George Harrison rose to massive global success in The Beatles, but he said the fame grew tiresome. By the time the band stopped touring, Harrison said he was relieved. Though the band stayed together to work on music, they broke up in 1970. While fans mourned the breakup, Harrison said that it felt inevitable. He also said that there was a sense of relief to be done with the band.
George Harrison said LSD made him grow weary of fame and touring with The Beatles
Harrison said that he enjoyed fame when he was young, but it began to wear on him, particularly after he tried LSD for the first time. He said the experience was life-changing for him.
“It was like opening the door, really, and before, you didn’t even know there was a door there,” he told Rolling Stone in 1987. “It just opened up this whole other consciousness, even if it was down to, like Aldous Huxley said, the wonderful folds in his gray flannel trousers.”
He realized that he didn’t like fame.
“That presented a problem as well, because then the feeling began in me of, well, it’s all well and good being popular and being in demand, but you know, it’s ridiculous, really,” he said. “I think, from then on, I didn’t enjoy fame. I enjoyed it in a sort of teenage way up until then, and then I realized that this is serious stuff. This is my life being affected by all these people clamoring and shouting, and all those newspapers writing. That’s when the novelty disappeared, around 1966, and then it became hard work.”
He said it was a bit of a relief to move on
Harrison explained that the band had several “scrapes and near misses” while touring. He said they dealt with out-of-control crowds, political unrest in the cities they visited, and natural disasters. By 1965, Harrison wanted to stop touring entirely. They did decide to stop touring in 1966, after a show in San Francisco. Harrison said it was a relief when the show ended.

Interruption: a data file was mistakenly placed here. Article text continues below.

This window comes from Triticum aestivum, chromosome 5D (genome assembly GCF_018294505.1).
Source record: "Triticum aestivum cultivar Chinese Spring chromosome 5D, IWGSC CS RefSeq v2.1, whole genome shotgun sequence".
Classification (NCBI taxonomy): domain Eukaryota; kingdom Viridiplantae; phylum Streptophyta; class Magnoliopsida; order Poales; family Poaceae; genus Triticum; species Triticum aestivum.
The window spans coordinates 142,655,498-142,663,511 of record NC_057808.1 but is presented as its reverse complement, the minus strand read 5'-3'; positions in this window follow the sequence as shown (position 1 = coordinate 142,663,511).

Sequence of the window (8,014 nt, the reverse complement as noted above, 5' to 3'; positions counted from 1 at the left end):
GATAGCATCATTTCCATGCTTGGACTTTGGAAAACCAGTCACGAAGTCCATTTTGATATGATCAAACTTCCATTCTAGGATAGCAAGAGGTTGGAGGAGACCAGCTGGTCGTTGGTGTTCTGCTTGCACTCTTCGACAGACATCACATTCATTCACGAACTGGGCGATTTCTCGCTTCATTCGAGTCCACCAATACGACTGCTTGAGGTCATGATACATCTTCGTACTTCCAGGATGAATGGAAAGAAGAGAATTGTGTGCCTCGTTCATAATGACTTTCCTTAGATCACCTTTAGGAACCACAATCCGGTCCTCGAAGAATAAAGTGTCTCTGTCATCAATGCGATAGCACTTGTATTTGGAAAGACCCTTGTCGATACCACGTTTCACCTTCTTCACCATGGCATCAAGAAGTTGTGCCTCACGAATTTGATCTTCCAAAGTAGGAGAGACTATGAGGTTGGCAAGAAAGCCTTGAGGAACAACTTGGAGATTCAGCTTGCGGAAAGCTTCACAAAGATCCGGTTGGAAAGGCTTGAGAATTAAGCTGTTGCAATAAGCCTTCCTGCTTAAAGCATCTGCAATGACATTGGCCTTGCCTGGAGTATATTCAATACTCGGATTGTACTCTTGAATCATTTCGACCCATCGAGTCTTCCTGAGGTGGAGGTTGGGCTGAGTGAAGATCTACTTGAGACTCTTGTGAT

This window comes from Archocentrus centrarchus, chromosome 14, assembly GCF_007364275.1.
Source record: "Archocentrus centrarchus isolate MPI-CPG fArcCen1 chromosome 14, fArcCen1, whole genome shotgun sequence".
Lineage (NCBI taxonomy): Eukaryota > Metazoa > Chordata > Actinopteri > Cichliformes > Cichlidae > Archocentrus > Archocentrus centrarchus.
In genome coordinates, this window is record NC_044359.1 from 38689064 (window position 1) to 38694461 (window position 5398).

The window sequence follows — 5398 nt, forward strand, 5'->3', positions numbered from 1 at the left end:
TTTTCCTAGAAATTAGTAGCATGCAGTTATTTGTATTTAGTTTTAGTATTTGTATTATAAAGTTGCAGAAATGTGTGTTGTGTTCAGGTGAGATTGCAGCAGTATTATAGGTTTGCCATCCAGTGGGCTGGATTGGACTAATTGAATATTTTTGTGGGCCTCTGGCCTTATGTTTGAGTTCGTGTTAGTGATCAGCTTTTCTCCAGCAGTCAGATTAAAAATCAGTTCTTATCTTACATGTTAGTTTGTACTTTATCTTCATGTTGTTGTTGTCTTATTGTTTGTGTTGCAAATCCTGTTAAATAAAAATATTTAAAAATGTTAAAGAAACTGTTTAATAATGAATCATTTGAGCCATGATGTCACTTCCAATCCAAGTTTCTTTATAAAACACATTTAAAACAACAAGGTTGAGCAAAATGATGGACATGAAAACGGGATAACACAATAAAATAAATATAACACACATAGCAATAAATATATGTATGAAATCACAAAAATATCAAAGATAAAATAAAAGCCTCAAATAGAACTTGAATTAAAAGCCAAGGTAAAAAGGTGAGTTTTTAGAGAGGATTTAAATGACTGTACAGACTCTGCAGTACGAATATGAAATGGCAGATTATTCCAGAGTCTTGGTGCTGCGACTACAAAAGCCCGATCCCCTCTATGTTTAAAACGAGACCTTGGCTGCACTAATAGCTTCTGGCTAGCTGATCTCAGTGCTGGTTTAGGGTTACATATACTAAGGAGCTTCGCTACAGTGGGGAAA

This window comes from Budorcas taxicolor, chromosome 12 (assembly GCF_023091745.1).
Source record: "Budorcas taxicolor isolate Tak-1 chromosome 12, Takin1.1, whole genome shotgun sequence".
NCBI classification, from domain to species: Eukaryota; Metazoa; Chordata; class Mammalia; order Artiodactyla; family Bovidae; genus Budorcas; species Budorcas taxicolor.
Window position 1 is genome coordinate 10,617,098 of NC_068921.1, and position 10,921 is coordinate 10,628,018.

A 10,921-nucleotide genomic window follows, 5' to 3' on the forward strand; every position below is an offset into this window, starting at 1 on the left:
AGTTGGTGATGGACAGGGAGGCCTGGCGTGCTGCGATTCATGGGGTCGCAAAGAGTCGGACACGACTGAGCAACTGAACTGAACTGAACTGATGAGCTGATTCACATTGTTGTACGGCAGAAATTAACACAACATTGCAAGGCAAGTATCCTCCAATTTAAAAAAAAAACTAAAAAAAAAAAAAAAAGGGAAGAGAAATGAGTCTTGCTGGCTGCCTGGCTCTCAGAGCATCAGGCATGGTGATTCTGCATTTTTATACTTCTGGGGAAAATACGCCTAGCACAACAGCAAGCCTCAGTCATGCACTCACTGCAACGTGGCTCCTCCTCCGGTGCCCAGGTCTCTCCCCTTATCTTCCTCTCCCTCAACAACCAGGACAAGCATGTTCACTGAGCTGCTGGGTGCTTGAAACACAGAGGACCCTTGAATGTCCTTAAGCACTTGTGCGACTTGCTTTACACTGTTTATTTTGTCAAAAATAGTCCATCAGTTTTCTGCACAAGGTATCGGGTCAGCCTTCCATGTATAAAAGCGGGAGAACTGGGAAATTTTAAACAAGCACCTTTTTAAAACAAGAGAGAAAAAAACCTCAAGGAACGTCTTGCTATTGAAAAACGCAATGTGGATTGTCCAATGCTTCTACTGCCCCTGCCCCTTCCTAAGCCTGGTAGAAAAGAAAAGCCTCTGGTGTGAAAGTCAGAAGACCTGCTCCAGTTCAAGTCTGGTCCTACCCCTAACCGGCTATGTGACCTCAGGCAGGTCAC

“There was a certain amount of relief after that Candlestick Park concert,” he said. “Before one of the last numbers, we actually set up this camera — I think it had a fisheye, a very wide-angle lens. We set it up on the amplifier, and Ringo came off the drums, and we stood with our backs to the audience and posed for a photograph, because we knew that was the last show.”
The band continued working together, and Harrison said it was also a relief when the group broke up.
“There was a sense of relief after that, getting home,” he said. “Then we spent what seemed like fifty years going in and out of each other’s houses, writing tunes and going into the studio for Sgt. Pepper and the White Album. But for me, I think for all of us, it was just too much. The novelty had worn off. Everybody was growing up. Everybody was getting married and leaving home, in effect. I think it was inevitable, really.”
George Harrison didn’t want to get The Beatles back together
After the band broke up, Harrison had no interest in getting the band back together. He said it frustrated him when people asked the group to perform again.
“I have a problem, I must admit, when people try to get the Beatles together. They’re still suggesting it, even though John is dead,” he said. “They still come and say, ‘Why don’t the Beatles get together?’ Well, the Beatles can’t. I suppose the three of us could, but it was such a struggle to find our individual identities after the Beatles. I feel quite comfortable about it all now, and it doesn’t really bother me anymore. But at the time of Live Aid, I didn’t particularly want to go right back into some situation that looked like the past.”